Jude, Still Obscure

The New York Times reports on a new study showing that high-achieving, working-class students are shunning elite schools (an unnamed list of “the 238 most selective colleges”) in favor of regional universities and community colleges. The study finds that many such students are unaware of these elite colleges, since they’re not likely to have met… More

The Pleasures of Philosophy

So, when I wrote on reading drama, I was perhaps too optimistic. When I said that drama is a break from prose fiction and that it can be read more quickly, I didn’t take into account that drama, like, I suppose, all genres, can get repetitive. I made the mistake of reading only one author,… More

The Joys of the Amateur

In his book The Cult of the Amateur, Andrew Keen gives a scathing indictment of the brave new world of the internet, arguing that user-created content is lowering the standard and preventing true talent from rising above the tide of garbage. His predictions are nothing if not apocalyptic: he pictures a world where newspapers go… More

The Pleasures of Drama

I wrote in my last post about the new PBS special Shakespeare Uncovered, and because I walk the walk in addition to blogging the blog, the show inspired me to open Henry V. And I have on my hard drive—taking up space that could otherwise be occupied with pictures of my cat—the collected works of… More

Shakespeare Uncovered: A Review

Today, in a rare mood to shake things up, I’ve decided to review something other than old books about writing, old books that only I care about. And, in a seemingly similar mood, PBS has decided to air something other than reruns of Doctor Who and is instead showing a series, Fridays at nine, about… More

Guide to the Guides: Spunk and Bite

The next few installments of Guide to the Guides will focus on style guides, and this post I’ll be discussing Spunk and Bite by Arthur Plotnik. I’m happy to report that this is one of the few books I’ve reviewed not meant for classroom use, which means there aren’t a thousand editions and doesn’t cost… More

Guide to the Guides: On Writing Well

Fear not, world: I have returned. I took a break from this blog because I was knee deep in MFA applications, but those are done. (And if any of you have any sway in any admissions committees, remember that the last name is spelled McCaul and that I’m awesome.) Sadly, I haven’t returned with any… More

Confessions (of an E-Book Reader)

I like to consider myself on the cutting edge of hating e-books; most people take pride in what they liked before it was popular, but I was one of the first to dislike something. I remember reading an article about the Kindle in a doctor’s office magazine (Time or something like that) before it even… More

On the Debates

Now that the presidential debates are over, I can finally check Facebook again. Well, not really, since no one ever really stops checking Facebook, but at least now I can stop rolling my eyes with every other status update. It’s not that they’re all bad—I never would have learned about the “binders full of women”… More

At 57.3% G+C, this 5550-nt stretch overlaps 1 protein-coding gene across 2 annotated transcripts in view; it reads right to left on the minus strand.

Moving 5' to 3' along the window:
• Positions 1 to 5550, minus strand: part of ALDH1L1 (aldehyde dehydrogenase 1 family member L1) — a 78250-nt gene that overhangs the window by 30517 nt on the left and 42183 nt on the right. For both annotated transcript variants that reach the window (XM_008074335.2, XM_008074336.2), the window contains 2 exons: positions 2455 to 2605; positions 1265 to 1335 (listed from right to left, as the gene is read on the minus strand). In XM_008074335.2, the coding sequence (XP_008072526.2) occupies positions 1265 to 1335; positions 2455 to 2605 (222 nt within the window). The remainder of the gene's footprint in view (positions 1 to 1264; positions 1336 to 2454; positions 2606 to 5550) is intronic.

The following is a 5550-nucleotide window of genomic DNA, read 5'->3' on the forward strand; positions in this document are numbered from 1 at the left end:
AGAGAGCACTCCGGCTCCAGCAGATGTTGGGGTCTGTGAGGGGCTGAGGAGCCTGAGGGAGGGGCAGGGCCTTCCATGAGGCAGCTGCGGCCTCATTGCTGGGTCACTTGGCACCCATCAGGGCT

Bad Advice

I don’t know about the rest of you, but here in the Provinces, far away from the twin capitols of New York and Los Angeles, our newspapers don’t print any of those thinking columnists we hear rumors of (we’re lucky if the TV guide is accurate); instead, we get people like Dave Ramsey and Mary… More

It’s Application Time!

I realized today that I’ve forgotten to talk about myself on this blog; hell, sometimes I even forget to attach my little bio at the end of a post, which just further confuses things. I figured this would be the case when I first started blogging, but today I decided to talk not about Thomas… More

Return to Theme

In my last two posts, I’ve outlined some observations about changing attitudes toward literature and how those views came about. What I didn’t include, at least overtly, was my opinion on the matter. You might have picked up on my disapproval—especially since it rarely takes three posts to say, “I agree”—but it’s time to conclude… More

The Rise of Technique

In my last post, I made the observation that many writers today are ignoring works from older periods (basically anything from the early twentieth century and older) because we value technique over message. Many older works have technical flaws, sometimes major ones, whereas current authors may be more technically proficient, even if they lack the… More

Guide to the Guides: Writing Fiction

This is the final installment of Guide to the Guides; I’ve covered most of my own books that I thought most important, and I’m ready to write about different subjects. I hope someone has found this useful. But before I dwell too much on the end, I’d like to comment on Writing Fiction by Janet… More

Guide to the Guides

In this installment of Guide to the Guides, I’ll be giving some notes on Technique in Fiction by Robie Macauley and George Lanning. Just to be clear, I’m basing this on the hardcover of the second edition published in 1987; there was a paperback version of the second edition that came out in 1990, but… More

Guide to the Guides: Aspects of the Novel

I hope those of you trapped in the heat wave are finding a way to stay cool. Whether you’re at the beach or locked inside with AC blaring, what better way to pass the time than reading a book about fiction writing (or at least my opinion of one). Today, I’m looking at E.M. Forster’s… More